Scott Postma

A blog about the Great Books, the Craft of Writing, and Human Flourishing.

Saturday School: Lesson #8 – Supporting your Thesis, Part IV (Induction)


Lesson #8 – Supporting your Thesis, Part IV (Induction)

  • Complete the reading assignment
  • Complete the writing exercise
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Last week we learned how syllogisms work. They are the framework of a deductive argument. We learned there are three kinds of syllogisms writers need to be familiar with: categorical, hypothetical, and disjunctive. We introduced the concept briefly and developed them just enough to give you some tools to help you formulate an idea of what should be going on in a persuasive essay.

Today’s Lesson

Today, I want to introduce the second kind of argument you will use to prove your thesis, inductive arguments. Inductive arguments are sometimes called empirical arguments because they are arguments based on certain particular examples. Again, we can point to our understanding of scientific observation as an example of an inductive argument.

How to develop quality inductive arguments will be further taught as we explore topics of invention. But in this lesson, I simply want to illustrate how empirical arguments can be used well.

In Scott Crider’s book, The Office of Assertion, he illustrates this lesson well using Jefferson’s skills as a rhetorician when he penned the Declaration of Independence.

After Jefferson makes a brilliant deductive argument in the second paragraph, that in the event a government ceased to observe its intended function and by doing so became tyrannical, natural law gives men the right to revolt and establish a proper government in the interest of their well-being, he then proves King George was a tyrant which gave the reluctant revolutionaries the right to establish their cause.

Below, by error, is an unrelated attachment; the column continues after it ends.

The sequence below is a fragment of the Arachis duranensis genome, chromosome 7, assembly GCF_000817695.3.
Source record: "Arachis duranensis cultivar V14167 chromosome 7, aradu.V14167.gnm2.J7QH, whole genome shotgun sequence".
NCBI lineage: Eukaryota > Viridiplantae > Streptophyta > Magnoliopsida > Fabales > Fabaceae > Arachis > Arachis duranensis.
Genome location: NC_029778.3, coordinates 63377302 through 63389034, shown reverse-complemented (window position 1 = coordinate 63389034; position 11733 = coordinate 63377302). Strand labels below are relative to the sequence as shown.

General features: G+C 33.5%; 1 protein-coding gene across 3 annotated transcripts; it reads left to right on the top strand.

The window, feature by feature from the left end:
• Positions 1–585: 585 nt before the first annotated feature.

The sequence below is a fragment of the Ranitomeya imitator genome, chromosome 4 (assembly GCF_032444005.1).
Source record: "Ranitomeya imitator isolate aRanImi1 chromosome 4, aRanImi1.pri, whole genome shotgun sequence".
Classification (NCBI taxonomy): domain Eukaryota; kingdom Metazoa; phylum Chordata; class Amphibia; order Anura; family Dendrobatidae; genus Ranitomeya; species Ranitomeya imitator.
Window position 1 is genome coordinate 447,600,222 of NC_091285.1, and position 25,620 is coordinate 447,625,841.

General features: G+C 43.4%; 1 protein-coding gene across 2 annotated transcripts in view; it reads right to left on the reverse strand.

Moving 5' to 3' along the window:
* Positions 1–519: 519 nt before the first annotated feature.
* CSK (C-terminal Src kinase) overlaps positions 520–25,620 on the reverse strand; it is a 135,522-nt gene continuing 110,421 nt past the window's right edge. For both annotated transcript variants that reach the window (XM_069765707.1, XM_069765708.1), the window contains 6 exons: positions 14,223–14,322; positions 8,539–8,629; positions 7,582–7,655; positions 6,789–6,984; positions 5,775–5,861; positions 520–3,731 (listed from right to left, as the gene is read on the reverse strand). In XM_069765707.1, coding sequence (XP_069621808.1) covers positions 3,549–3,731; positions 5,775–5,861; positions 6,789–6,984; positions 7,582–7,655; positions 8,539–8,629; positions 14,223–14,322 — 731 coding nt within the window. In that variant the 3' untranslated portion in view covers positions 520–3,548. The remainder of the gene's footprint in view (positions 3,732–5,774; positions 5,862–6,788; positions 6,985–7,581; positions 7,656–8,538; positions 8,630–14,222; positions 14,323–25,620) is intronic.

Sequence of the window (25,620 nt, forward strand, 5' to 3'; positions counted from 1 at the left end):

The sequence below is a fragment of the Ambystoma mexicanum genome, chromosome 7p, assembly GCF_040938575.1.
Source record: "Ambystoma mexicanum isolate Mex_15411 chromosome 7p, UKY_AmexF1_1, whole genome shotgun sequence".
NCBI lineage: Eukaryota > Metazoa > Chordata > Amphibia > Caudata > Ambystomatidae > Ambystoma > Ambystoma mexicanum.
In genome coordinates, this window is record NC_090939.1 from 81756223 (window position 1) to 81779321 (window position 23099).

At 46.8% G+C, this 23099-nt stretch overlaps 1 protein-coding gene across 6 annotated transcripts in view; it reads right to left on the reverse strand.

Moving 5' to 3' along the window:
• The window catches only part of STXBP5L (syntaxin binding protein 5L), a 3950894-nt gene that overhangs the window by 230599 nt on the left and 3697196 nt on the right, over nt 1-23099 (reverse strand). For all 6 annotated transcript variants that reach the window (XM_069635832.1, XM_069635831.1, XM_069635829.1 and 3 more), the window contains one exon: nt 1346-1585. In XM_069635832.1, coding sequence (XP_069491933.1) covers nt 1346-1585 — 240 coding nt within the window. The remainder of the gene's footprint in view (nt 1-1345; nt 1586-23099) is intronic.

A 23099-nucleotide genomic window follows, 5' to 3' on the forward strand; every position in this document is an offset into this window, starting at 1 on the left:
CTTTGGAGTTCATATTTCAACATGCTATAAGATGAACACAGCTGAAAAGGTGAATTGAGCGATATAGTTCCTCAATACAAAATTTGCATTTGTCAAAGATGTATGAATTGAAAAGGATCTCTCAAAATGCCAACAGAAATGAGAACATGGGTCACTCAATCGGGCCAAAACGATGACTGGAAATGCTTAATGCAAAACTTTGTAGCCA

What was offered were twenty-seven empirical grievances, abuses of the Crown that were documented and publicly acknowledged, that began with this statement:

The history of the present King of Great Britain is a history of repeated injuries and usurpations, all having in direct object the establishment of an absolute Tyranny over these States. To prove this, let Facts be submitted to a candid world.

What followed this statement were particular examples of the “injuries and usurpations” the colonists claimed to have suffered.

To summarize, a deductive argument uses syllogistic logic to make a point that supports your thesis, and an inductive argument offers particular examples that either support your thesis directly, or that support your thesis indirectly by supporting your deductive argument.

Writing Exercise

Using the Declaration of Independence, find Jefferson’s thesis, discern which kind(s) of syllogisms Jefferson used in his deductive arguments, then find the inductive arguments he used. Once you identify these, use the Declaration as a model to write your own Declaration of Something.

Do you want to touch readers with your words, learn the craft of writing, or simply improve your writing skills from a classical perspective? Join me each week for Saturday (Writing) School. Every Saturday I’ll send a lesson to your inbox you can complete in an hour, or you can work on it at your leisure. It’s free!

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About Scott Postma

Scott is a writer and teacher living in North Idaho. He loves teaching the Great Books, writing and blogging, and collecting more books than he'll ever read in a lifetime. You can subscribe to the tribe and follow him on Twitter, Facebook, and Google Plus.

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